La Citoyenne / The female citizen
Iran /
15H06 - lundi 15 juillet 2013

Iranian women’s freedom? Mostly in cyberspace / La liberté des Iraniennes? Surtout dans le monde virtuel

lundi 15 juillet 2013 - 15H06

Dans la société encore très patriarcale iranienne, les femmes se sentent vite oppressées, d’autant plus que le régime islamique encadre tous les aspects de leur vie – leur manière de s’habiller et leurs relations sociales, notamment. Depuis l’arrivée d’Internet, il semblerait qu’elles aient trouvé une porte de sortie: les études sociologiques sur la question montrent que nombreuses sont les Iraniennes bloggeuses, actives sur les réseaux sociaux, etc.

Elles se servent de la toile pour partager leurs expériences, débattre de sujets sensibles sur les droits des femmes, se mobiliser contre des lois discriminatoires (dont une, en 2011, contre la polygamie), et sensibiliser les hommes à ces questions. Les Iraniennes utilisent également cette liberté virtuelle pour lier des relations d’amitié avec des hommes, se sentant plus en sécurité derrière leur ordinateur. En outre, le monde virtuel leur donne la possibilité de montrer qui elles sont vraiment – notamment avec leurs photos – sans être forcées de porter un voile et un manteau.

Cependant, les discriminations persistent, même dans le monde virtuel, car il s’agit d’un espace où la domination masculine, bien que plus latente, est présente. Ainsi, les femmes agissent en fonction de ce qu’elles pensent que les hommes attendent d’elles – par leurs photos, statuts, commentaires, ajouts/rejets de demande d’ami, applications, discussions, etc. Les Iraniennes se sentent néanmoins plus libres de s’exprimer, et en cela deviennent des personnes plus indépendantes, grâce au cyber-espace.

Gender related problems are historical challenges in Iran that is deeply rooted in culture and religion. Although women try to get free from this undesirable inheritance, severe limitations in society make them less successful. Cyberspace provides women with a space that is less sensitive about culture and religion and more open to contradiction and diversity. While Iranian women are what we could call a non-successful group in real life, they look for their demands such as freedom of speech, thought, interaction, and clothing in cyberspace. Nowadays, a great number of Iranian women are active in cyberspace as bloggers, social network sites users, and so on.

Mideast Iran

Women can be more successful in attaining their goals if they get aware of their common concerns. The patriarchal system via the process of socialisation tries to depict women’s condition as natural. Cyberspace provides a space of discussion for women to speak about their thoughts and feelings. A lot of women bloggers write about their experiences, which are impossible to share in real life. The most important outcome of this kind of activities is failing patriarchal process in naturalising gender ideology. Additionally, women’s collective action is possible as a result of recognising common interests by the virtue of cyberspace. For example, about two years ago women use cyberspace to inform other women from a bill that let men to practice polygamy. Widespread objections prevented its enactment.

 

A space to talk with men, also about women

Women must make others aware of their condition to reduce gender related problems. But most of the time, they are denied the right to speak their thoughts and share their concerns. Limits on interaction with men exacerbates this situation. This limitation means women cannot negotiate their rights and demands with a group who manages and controls society at almost all levels. Women are less concerned about interacting with men in cyberspace. The anonymity that cyberspace provides allows women to speak about their experiences, desires, and worries regardless of people’s judgment. They can also bring sensitive issues to discussion for a large number of people and ask about their attitudes toward them.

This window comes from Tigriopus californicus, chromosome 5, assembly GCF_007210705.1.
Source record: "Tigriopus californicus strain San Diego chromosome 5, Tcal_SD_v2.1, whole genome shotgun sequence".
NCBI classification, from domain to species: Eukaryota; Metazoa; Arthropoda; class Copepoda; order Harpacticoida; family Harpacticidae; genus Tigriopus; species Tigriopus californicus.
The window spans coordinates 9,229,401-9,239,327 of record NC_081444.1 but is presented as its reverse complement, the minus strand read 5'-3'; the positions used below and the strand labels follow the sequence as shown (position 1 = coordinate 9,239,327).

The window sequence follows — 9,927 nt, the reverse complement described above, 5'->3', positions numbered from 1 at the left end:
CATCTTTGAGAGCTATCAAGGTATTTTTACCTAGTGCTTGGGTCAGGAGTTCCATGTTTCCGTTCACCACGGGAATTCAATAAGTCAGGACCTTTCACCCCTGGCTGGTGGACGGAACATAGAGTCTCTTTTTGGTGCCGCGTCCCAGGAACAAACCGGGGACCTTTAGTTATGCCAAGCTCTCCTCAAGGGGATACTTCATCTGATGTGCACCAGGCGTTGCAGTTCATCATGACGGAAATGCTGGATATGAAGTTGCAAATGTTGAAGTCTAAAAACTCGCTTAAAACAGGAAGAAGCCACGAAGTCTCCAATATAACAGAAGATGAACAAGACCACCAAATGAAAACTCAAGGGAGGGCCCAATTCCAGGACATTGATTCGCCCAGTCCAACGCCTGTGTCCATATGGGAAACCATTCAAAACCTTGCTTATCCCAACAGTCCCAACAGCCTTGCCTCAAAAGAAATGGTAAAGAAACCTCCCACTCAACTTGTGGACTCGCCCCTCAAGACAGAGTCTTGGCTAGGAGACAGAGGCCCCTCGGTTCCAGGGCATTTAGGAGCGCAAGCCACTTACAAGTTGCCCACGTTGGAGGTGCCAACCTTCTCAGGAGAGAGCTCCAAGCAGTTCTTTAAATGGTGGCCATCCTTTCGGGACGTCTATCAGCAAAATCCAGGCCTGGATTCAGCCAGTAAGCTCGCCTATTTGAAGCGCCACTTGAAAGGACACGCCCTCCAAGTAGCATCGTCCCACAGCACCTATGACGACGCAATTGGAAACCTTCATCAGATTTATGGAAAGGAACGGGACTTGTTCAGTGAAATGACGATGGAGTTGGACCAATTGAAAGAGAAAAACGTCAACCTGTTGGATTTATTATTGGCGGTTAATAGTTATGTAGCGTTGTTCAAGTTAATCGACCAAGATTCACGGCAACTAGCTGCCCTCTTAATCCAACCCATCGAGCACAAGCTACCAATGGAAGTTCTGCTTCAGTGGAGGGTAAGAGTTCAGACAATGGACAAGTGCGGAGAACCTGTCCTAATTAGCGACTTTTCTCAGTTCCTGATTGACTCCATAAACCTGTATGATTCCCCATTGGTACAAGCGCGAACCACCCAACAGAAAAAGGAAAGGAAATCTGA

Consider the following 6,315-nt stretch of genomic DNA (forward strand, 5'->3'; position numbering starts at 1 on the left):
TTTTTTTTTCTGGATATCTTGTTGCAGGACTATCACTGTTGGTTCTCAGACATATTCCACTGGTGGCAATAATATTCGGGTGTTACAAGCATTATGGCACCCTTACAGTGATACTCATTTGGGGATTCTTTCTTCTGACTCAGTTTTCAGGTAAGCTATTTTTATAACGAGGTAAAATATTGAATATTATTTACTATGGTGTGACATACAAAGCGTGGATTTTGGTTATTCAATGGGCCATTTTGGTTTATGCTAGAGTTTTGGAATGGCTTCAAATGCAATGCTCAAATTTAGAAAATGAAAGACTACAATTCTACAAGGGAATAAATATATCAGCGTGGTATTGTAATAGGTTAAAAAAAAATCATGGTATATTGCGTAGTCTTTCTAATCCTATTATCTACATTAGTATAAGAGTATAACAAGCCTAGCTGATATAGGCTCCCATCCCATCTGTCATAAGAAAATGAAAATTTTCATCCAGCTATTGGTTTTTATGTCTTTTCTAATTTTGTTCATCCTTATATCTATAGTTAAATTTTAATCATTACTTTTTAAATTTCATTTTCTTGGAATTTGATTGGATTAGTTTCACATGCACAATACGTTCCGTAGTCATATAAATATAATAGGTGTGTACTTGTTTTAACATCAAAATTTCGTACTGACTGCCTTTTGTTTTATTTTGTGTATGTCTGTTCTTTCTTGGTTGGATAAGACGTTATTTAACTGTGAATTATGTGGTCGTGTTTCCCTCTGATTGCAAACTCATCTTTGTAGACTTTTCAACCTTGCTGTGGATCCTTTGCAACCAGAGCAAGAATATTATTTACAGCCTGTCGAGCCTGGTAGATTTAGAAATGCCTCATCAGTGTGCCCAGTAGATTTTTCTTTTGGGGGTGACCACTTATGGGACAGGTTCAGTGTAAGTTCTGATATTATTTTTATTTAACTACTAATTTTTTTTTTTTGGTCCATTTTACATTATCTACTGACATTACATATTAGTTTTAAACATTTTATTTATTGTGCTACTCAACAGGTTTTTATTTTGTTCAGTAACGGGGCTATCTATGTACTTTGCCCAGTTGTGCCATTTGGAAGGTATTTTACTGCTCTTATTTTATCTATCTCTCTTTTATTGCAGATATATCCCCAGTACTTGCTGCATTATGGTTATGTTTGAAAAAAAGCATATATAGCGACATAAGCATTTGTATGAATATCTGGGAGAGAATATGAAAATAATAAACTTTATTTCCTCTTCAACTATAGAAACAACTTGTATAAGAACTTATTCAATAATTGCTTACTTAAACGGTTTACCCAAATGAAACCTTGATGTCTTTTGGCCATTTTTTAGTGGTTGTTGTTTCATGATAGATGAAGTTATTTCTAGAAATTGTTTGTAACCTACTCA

Interacting with men is not limited to formal conversation about women’s condition and demands. Sometimes they look for friendship with men. Women feel very secure in virtual friendship because they have more control on the relationship and are able to put an end to it with no difficulty. In addition, women try to change men’s point of view about women by setting them free from gender stereotypes.

 

No more issue of clothing

One of the most popular ways that people introduce themselves to others is clothing; but Iranian women’s appearance does not truly represent them because of fear from people’s judgment, sexual harassment, and the moral police. Their clothing is controlled by their family, society, and government in terms of colour, length, design, etc. Conversely, women feel free in cyberspace to choose their appearance according to their wish, for instance with the pictures they share on Facebook.

 

But an underlying domination persists

Although cyberspace provides a space of interaction and communication for women, somehow it cannot enact its potential for diminishing gender inequality and disparity. Cyberspace is not accessible for men and women equally. Like public space, cyberspace is a male-dominated space, although this domination is more latent. For example women care about men’s attitudes toward their photos, name, status, comments, adding or rejecting a friend request, choosing games and applications, and starting a discussion.

Nonetheless, cyberspace does help women to be more active and effective persons in society. They are freer in speaking, communicating, interacting, and clothing in the virtual world. Women seem to compensate their frustration in concrete life by participating in cyberspace.

 

Mehri Shahzeidi, Iranian graduate student in women’s studies, currently conducting a research on Iranian women in cyberspace

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